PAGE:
Crumbs From the Corner: Adventures in Woolgathering

Thursday, April 24, 2008

Safety First

"Not a gift of a cow, nor a gift of land, nor yet a gift of food, is so important as the gift of safety, which is declared to be the great gift among all gifts in this world."
-From The Panchatantra Fables

Last evening, as is becoming my custom, I set out for a stroll to meet my Spouse who again was walking back from work.
I set foot on the bridge and as I did so, glanced down into the undergrowth that runs along by the railroad track and the riverbank.
For once, there was somebody sitting down there. It struck me as highly unusual because I had never seen a soul in that place, but it was rapidly superseded by the fact of his having a towel on his head which was in itself overwritten by the realisation that the towel was the only garment he wore.
I was quite jolted and all of a sudden the path between my Spouse and I seemed ten times the journey. I passed a little old lady on my way; she glided along and I briefly considered warning her of the sight.
However, just a step behind her I met my Spouse and we started out for home, with the old lady in front. I told my Spouse immediately.
Two young women approached us from the direction I had walked in, and warned us; they were quite concerned at the odd spectacle and I explained that I was aware of it having come from that end of the bridge and that we would call the police. We considered it necessary for the safety of the man - who knew what state of mind he was in?- as well as for our own comfort.
The two then indicated that the little old lady really ought to be told before she reached the end of the bridge. Spouse and I hurried and I reached her halfway along the path.
I did my very best, I truly did.
She could only say, "I don't understand. I don't understand."
She spoke no word of English.
I made numerous efforts but all were in vain. I waved my hands. She waved her hands.
I shrugged; she shrugged. I considered that I might frighten her if I continued to attempt to explain what I was trying to tell her and so I gave up.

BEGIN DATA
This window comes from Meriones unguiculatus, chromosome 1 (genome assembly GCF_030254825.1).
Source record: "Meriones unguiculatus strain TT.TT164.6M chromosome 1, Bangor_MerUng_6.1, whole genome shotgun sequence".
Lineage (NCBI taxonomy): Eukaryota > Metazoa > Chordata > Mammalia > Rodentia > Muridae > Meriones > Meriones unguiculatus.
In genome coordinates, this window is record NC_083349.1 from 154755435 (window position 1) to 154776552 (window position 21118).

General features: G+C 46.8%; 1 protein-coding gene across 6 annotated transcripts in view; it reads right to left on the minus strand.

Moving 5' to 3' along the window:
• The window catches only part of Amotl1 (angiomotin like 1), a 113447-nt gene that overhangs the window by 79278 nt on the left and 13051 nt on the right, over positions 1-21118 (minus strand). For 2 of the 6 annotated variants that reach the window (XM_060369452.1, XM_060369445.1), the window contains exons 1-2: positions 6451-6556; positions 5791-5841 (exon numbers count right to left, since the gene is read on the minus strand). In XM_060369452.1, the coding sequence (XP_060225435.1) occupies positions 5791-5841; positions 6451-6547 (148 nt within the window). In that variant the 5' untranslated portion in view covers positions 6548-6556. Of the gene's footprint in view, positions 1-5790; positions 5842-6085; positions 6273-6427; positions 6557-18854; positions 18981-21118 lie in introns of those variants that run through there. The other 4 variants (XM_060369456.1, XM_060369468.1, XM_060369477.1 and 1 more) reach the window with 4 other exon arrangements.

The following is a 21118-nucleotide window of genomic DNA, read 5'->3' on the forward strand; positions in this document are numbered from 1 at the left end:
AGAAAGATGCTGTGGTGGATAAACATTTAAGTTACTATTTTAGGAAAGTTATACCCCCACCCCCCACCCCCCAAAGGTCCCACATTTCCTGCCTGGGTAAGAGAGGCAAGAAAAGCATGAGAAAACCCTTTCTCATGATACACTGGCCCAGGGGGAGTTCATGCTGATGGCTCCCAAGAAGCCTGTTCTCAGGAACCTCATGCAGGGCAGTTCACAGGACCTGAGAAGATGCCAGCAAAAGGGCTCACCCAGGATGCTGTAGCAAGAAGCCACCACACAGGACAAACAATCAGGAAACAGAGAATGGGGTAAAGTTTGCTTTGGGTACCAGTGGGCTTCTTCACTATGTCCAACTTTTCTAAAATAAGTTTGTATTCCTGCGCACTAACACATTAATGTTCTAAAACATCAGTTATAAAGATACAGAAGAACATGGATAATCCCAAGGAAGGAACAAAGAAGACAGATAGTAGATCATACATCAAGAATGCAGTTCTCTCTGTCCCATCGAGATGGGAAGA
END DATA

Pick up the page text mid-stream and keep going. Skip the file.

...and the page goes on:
I inwardly wished her well, said pointlessly that I had only been trying to help, and caught up with my Spouse.
We did telephone the local police as soon as we reached home.
They were extremely helpful and promised to send somebody over to investigate immediately.
Which brings me, at last, to one of the main reasons we are living in the United States.
In Ireland, if one calls the local police station for help, one might be told that one has called the incorrect police station for one's area.
"It's not our jurisdiction," I have heard it sung loftily many times.
One calls, then, the next station and is advised to refer back to the original station or to a third and back and forth it goes until the crisis passes and the need for police is over, one way or another.
It is, in my limited experience, as bad as all that, at least in the area I grew up in. I have heard firsthand tales of police being called about a burglary or somebody having a rock thrown through their window, and the hours and days passed and the police did not arrive.
My Spouse grew up in a different country but with similar tales of woe.
Once, in California, we needed to go out late at night. We lived in our dear small town and my Spouse wore his pyjamas and stayed in the car while I dashed into the supermarket to fetch an item for some project or other he was working on.
He stayed at the far end of the car park. At the time we had cell phones with an unlimited calling plan and between us had endless minutes of time.
I was connected then, via an ear piece, to my Spouse as I exited the store. Several young fellows- at home in Ireland we would refer to them as hooligans- walked close to me and one said,
"do you have any change?"
They did not know that my Spouse could hear everything, or that I had a car waiting for me. They assumed that I was walking home alone.
"No, I don't," I said as amiably as I could. I kept moving.
"Are you lying?" came a voice behind my back.